41 ( +1 | -1 ) But the conclusion is "At the present stage of our chessistic knowledge, if there exists a refutation to 1.f4, one must not look in the 1...e5 complex, but somewhere else.", which says nothing about a later stage of chessistic knowledge (an attempt to make it so based on A&B would not be valid). Thus it could be the case that one would do better to look for a refutation in the 1. f4 e5 lines, if in doing so one expands the present stage of chessistic knowledge.
54 ( +1 | -1 ) I somehow doubt that 1.f4 can be "refuted" (presumably people mean this in the sense of black getting an advantage - equality of course might be quite achievable) anyway. It may or may not be a particularly good move, but white can get away with a lot and still have a decent enough position. To comment on the idea of just playing on the queenside as black, I feel that this is dangerous (for black), as white often has ideas of attacking on the kingside (something that is also an issue in the Dutch defense, but here white is one tempo up).
I shall make a last attempt to make myself understood:
1) The logic of my argumentation is impecable, sorry. As a mathematician and former professor of Logic I can give me the luxury to be so unhumble. 2) My argument do not pretend to say nothing about a later stage of our chessistic knowledge. It SAYS that, AT THE PRESENT stage of our chessistic knowledge, IF one looks for a refutation (if there exists, obviously) of 1.f4, one must not look in the 1...e5, but somwhere else. 3) Of course, we can expand our chessistic knowledge in the 1...e5 variation, but, as my argument clearly demonstrates, if we pretend to find a refutation (if there exists, obviously, again) of 1.f4 using 1...e5, this would be the same as to refute the King's Gambit (I did never say that this is impossible, who knows?). 4) You use the word "thus". I think that you used it as synonymous of "therefore", "accordingly", "ergo", "consequently", etc. And I can't understand the the justification of that word in your argumentation.
40 ( +1 | -1 ) macheide ....Think it is alanguage problem here. Your English is very understandable. But the thing is this: There may Exist a Refutation Now within the ...e5 lines etc, but it May Not be a KNOWN refutation. I do not want to speak for you incorrectly. But I think you are saying "There is no KNOWN refutation existing in the ...e5e lines." While he is perhaps saying, There may BE an UNKNOWN refutation in those lines that we should look for? Is this Close guys?
10 ( +1 | -1 ) Also...Even though it may be UNKNOWN there, it may still be said to Exist there waiting to be found....?!
24 ( +1 | -1 ) possibly, that is.possibly that is. Sorry so many posts in row. AT least all at once is better than looking like something new each time i hope. Little shook after tangling with a burglar tonite (followed by bad blitz :(
32 ( +1 | -1 ) Refutation does not involvetranspositions to the Kings Gambit excuse me, that would be a duh; Kings Gambit by transposition and it doesn't take Capablanca to prove that point against far inferior opponents I might add, thanks but no thanks. If you are trying to be cheeky and open f4 hoping to transpose to a regular KG, whatever, still f4 - e5 white is at best drawing !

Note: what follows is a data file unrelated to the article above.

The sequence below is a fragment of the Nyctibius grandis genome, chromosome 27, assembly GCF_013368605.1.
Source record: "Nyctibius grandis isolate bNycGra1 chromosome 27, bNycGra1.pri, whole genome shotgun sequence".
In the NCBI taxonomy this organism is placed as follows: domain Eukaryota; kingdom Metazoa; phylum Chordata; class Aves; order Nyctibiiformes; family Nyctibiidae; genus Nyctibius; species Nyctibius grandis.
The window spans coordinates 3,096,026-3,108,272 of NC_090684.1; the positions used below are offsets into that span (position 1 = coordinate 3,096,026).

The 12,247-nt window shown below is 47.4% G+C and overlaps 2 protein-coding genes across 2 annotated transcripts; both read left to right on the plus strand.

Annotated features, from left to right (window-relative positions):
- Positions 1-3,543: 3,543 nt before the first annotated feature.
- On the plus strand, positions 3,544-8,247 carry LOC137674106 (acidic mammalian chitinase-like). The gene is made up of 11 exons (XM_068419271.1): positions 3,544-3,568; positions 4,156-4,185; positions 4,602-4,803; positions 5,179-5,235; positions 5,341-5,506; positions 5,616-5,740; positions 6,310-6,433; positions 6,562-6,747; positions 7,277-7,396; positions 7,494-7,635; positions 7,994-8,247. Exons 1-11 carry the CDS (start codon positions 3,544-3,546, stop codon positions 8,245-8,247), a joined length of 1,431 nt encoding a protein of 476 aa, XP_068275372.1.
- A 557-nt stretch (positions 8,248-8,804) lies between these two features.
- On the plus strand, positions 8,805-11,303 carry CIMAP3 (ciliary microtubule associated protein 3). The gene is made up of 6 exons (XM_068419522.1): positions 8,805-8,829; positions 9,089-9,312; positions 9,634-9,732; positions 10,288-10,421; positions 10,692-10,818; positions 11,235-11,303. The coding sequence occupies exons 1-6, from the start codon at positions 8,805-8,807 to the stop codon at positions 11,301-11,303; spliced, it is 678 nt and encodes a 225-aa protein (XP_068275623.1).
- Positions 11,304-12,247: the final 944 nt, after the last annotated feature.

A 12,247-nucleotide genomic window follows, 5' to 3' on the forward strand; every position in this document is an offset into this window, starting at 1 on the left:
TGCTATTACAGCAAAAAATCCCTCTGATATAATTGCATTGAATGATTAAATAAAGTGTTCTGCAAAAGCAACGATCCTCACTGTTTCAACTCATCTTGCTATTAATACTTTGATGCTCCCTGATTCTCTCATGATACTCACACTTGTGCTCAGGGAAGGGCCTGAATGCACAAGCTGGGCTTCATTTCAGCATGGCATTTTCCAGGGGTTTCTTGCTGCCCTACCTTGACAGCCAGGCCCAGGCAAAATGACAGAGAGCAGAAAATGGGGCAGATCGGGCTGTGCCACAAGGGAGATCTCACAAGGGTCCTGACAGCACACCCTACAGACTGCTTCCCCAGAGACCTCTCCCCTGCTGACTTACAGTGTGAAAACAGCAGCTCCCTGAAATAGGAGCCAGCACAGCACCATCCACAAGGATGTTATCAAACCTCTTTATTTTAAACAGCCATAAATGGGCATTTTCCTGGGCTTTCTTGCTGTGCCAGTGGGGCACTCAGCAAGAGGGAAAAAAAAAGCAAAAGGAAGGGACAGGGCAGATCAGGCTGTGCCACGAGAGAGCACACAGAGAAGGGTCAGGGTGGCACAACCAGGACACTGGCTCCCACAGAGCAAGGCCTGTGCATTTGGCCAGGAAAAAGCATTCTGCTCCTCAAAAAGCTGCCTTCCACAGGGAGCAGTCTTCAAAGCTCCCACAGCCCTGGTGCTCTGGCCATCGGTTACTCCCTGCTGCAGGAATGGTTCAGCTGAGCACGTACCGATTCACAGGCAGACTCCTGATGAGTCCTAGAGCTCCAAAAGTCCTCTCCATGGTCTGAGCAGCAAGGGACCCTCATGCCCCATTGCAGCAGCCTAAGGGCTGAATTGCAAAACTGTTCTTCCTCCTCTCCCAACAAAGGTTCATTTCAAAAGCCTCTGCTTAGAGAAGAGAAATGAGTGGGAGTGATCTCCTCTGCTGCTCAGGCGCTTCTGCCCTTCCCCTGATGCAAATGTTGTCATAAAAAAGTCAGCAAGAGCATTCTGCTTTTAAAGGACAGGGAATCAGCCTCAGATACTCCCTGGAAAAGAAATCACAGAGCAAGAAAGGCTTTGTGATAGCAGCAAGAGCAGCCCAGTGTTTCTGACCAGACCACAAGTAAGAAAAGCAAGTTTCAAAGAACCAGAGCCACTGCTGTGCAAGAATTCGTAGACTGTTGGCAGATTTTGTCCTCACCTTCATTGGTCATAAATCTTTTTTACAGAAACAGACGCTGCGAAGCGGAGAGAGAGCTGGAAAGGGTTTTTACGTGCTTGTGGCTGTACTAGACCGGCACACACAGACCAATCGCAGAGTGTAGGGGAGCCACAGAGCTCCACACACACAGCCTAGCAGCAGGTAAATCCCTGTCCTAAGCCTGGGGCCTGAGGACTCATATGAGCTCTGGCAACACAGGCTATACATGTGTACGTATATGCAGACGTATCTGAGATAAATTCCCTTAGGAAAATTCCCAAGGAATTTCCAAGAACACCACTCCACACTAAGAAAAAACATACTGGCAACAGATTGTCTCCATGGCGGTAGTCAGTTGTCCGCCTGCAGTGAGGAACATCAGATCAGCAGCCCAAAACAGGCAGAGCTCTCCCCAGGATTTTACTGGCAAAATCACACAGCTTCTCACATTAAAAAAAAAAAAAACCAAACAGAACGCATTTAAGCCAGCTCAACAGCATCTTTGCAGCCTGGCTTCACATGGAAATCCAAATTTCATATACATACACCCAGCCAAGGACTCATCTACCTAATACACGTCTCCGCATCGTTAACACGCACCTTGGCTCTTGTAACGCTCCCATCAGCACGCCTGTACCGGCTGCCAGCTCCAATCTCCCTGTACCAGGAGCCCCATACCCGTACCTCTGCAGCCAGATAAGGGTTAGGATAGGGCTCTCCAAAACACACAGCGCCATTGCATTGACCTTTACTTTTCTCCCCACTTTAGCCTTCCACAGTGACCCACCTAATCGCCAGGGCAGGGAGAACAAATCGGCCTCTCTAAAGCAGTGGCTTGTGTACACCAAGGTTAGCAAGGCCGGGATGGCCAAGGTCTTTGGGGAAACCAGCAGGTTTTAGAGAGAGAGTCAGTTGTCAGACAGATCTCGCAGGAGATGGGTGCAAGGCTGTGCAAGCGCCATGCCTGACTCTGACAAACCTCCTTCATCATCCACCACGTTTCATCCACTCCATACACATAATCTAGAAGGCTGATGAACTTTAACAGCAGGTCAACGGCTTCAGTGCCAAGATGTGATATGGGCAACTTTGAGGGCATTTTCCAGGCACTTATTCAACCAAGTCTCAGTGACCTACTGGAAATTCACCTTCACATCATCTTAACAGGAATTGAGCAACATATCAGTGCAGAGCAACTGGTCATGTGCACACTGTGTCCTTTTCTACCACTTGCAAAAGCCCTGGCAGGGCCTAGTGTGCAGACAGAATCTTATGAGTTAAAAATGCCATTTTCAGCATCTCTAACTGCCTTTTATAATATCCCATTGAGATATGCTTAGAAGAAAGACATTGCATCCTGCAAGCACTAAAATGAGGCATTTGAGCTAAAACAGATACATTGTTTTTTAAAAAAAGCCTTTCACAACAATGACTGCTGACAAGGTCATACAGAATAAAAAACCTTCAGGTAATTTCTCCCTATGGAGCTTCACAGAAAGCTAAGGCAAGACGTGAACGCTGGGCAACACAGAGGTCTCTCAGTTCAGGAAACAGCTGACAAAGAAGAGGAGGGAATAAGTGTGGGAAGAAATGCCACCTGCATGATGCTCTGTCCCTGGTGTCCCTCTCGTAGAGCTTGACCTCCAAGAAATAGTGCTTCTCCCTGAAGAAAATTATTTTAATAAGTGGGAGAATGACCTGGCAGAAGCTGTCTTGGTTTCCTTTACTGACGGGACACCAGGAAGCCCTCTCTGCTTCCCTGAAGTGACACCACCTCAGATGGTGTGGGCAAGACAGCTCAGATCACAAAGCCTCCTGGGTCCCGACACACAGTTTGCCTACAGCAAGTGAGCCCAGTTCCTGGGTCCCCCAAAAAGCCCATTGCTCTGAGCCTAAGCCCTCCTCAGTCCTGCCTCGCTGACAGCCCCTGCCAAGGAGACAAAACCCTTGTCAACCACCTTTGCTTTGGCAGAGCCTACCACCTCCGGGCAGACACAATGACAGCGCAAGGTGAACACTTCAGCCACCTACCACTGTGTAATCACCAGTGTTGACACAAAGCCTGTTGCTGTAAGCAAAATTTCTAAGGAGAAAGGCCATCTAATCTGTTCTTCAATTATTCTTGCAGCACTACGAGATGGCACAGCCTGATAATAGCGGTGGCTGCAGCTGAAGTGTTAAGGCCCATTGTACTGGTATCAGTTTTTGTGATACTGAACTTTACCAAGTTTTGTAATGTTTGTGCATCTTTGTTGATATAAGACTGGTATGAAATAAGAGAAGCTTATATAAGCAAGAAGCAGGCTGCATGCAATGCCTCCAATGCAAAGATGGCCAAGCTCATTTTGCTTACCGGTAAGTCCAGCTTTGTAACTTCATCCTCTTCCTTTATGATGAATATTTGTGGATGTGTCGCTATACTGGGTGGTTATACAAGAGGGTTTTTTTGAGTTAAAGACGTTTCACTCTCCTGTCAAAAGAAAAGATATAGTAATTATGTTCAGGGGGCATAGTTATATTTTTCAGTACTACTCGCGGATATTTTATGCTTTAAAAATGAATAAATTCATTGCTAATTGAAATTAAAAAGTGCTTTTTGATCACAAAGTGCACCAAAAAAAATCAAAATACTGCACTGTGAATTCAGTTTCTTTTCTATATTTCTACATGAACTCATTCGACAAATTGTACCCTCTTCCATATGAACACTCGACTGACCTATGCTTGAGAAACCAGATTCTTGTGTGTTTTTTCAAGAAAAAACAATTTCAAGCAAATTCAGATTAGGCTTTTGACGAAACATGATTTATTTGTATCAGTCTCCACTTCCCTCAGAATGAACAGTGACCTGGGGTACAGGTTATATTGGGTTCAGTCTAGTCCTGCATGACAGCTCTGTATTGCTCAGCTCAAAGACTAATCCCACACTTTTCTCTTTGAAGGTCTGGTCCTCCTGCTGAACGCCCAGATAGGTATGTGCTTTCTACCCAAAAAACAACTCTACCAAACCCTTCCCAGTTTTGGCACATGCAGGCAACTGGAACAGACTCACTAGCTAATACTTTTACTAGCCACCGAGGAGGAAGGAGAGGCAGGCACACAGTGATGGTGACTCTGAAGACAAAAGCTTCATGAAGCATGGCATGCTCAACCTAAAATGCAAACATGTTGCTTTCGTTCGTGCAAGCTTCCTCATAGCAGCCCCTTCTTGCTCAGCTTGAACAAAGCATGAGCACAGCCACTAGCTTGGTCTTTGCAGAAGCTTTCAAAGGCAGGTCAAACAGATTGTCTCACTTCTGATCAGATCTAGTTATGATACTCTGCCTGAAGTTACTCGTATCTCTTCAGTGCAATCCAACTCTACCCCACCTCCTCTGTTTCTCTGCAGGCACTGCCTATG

Refutation does involve transposition to the King's Gambit! If someone want to look for a refutation of 1.f4 answering 1...e5, he must take into account the white side's right to answer 2.e4, pure as crystal.
To finish, the only point that Capablanca tried to prove was that he played better.
Inferior opponents? Capablanca won the title until 1921, but all experts agree that in 1914 all the players were inferior to him.
8 ( +1 | -1 ) Just my selectionsMost probably, to 1.f4 I would answer 1. ... e5 but sometimes I could select 1. ... f5, indeed.
91 ( +1 | -1 ) macheideI believe I understand you, but perhaps you do not understand me :)
1) The argument is valid, as I have granted you. 2) What this really means ("at the present stage of chessistic knowledge") is that no one has found a refutation yet. Looking solely at the moves of previous games will not give one a known refutation, but it says nothing about one's analysis of the opening. If by "look for" you mean only look at the moves of previous games, then this may be the case, but if in looking for a refutation one expands the current stage of chessistic knowledge (that is, if one conducts new analysis) then the argument does not yield a relevant conclusion. 3) Yes, it clearly follows that if one wanted to refute 1. f4 with 1... e5, he would have to refute the King's Gambit. 4) Sorry, I did not mean to indicate that I was making a logical argument. "Thus" is synonymous with "therefore, consequently" but I really meant it more like "so" or "then". All I meant was what I said in 2) above.
1) In June, 1914, in Berlin, Capablanca and Lasker agreeded what in those times was a lighting match (10 games in 45 minutes). The result: 6.5 : 3.5 in favor of Capablanca. Unfortunately, the games were played so fast that nobody wrote them. Only one fragment, the end of one of those games was preserved. Capablanca played the white pieces, although during many years the contrary was belived. The position: WHITE: Kd8, Rb8, Na6, Pb5; BLACK: Ka7, Nc7, Nd5, Pb6. White plays and win. It's easy, but as I said before, an almost unknown position of a Capa's game.
2) During the Moscow International Tournament in 1936, some players asked Capablanca why, if he was a "virtuoso" of chess endgames, had never composed a chess study. He answered: "When I was young, I compose one so difficult that nobody could solve. Since then I lost interest in chess composition, because I consider useless to compose studies nobody will solve". The position: WHITE: Kd3, Rb1, Ne3; BLACK: Ka4, Rh7, PAWNS IN c5, c6, f6, g6, g5, g4, g3. White to play and win. That the solution consists in more than 24 moves, reveals the difficulty to solve it.